The tests will serve as a baseline to assess the impact of the revised Spoken Lao Program
During September enumerators from the Ministry of Education and Sports (MoES) of Lao PDR completed testing of grade one students’ Lao language skills in 21 selected districts across 10 provinces. The enumeration team was made up of staff from the Research Institute for Educational Sciences, the Department of Teacher Education, the Department of General Education, Dongkhamxang Teacher Training College and Vientiane upper secondary schools. The testing was carried out with support from the Australian government and the United States Agency for International Development (USAID) through the Basic Education Quality and Access in Lao PDR (BEQUAL) program.
Results from the testing will assist MoES to evaluate the Spoken Lao Program, which aims to improve the Lao language skills of ethnic students who speak a language other than Lao at home. The Spoken Lao Program (SLP) was scaled up following successful piloting in 7 districts in 2021-22 and is now being trialled with grade one students in 105 schools across 21 districts throughout the 2023 – 2024 school year. The program involves teachers providing an additional three to four hours of Lao language lessons each week, with a focus on improving students’ speaking and listening skills. Strong speaking and listening skills in Lao are a foundation for developing strong reading and writing skills, and for achieving success across all school subjects.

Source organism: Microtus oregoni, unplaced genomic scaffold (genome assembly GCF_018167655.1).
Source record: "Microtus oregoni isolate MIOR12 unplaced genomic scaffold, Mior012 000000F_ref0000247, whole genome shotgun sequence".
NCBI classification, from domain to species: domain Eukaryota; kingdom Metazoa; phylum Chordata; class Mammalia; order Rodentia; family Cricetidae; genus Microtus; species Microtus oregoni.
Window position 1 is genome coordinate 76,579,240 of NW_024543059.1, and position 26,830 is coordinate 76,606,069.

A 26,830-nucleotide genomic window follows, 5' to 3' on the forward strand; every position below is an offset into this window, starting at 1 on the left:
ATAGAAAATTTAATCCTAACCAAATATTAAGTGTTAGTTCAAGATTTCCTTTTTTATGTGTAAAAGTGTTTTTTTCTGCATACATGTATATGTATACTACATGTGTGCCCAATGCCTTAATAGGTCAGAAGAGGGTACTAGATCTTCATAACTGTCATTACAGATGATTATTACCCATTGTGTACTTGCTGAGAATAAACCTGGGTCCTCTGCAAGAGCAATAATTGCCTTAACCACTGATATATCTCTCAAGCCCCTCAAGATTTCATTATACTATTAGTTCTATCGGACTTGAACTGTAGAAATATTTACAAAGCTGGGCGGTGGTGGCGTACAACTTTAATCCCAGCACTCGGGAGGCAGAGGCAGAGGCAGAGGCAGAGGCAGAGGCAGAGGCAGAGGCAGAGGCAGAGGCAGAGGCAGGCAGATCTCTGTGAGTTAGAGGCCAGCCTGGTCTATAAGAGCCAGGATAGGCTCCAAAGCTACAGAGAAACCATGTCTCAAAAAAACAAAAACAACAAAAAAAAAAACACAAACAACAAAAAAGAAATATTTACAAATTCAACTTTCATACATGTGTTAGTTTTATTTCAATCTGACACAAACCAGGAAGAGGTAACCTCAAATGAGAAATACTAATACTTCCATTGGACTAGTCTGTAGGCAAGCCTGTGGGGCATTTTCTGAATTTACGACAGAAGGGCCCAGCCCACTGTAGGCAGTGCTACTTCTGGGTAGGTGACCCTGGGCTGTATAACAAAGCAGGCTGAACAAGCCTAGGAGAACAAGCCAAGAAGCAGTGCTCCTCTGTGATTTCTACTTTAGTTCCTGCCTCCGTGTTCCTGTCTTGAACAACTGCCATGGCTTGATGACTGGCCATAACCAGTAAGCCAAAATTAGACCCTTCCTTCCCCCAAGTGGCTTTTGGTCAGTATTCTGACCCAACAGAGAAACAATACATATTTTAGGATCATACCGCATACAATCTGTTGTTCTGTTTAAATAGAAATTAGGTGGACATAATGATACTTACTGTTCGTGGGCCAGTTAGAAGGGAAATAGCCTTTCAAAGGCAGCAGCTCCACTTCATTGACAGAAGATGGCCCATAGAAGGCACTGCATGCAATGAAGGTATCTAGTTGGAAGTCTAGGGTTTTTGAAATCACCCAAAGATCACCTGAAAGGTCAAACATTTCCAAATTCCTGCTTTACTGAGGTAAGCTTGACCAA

In each of the 21 Spoken Lao target districts, three schools participating in the Spoken Lao Program were selected for testing, with eight students in each school being tested for speaking, listening, reading and writing skills. This test will identify students’ level of Lao language proficiency before they participate in the program. For each of the three schools where students were tested, a similar school which is not participating in the Spoken Lao Program was also selected. Eight students at each of these non-participating schools were given the same tests. At the end of the Program, students at the participating schools and non-participating schools will be tested again, and the results will be compared in order to identify whether students who studied Spoken Lao showed greater improvement in their Lao language skills than students who did not study Spoken Lao.
Ajan Phonsiri Outthaivanh, Deputy Head of the Research Centre for Teaching Lao Language to Ethnic Students at RIES explained: “There were many challenges in carrying out the testing at this time of year in some of the most remote villages in Laos. Many of the testing teams had to travel on flooded or damaged roads and some of the teams even had to walk in the rain in order to reach the schools, but we were committed to carrying out this important work because it’s crucial for us to collect information on the effectiveness of the Spoken Lao Program.” Dr Angela Cincotta-Segi, a technical adviser from BEQUAL who is supporting RIES to implement the Program added: “The commitment of the staff from the Ministry of Education, Provincial and District Education officers, and the teachers and principals at the schools was truly commendable. The testing teams also got a very warm welcome at every school they reached. It’s clear that teachers and communities see the value of the Spoken Lao Program for improving learning outcomes for children who start school not yet able to speak Lao.”
Results from the final testing at the end of the 2023 – 2024 school year will contribute to the evaluation of the Spoken Lao Program. The Ministry of Education and Sports will then decide how to expand the program to other districts and provinces across Laos.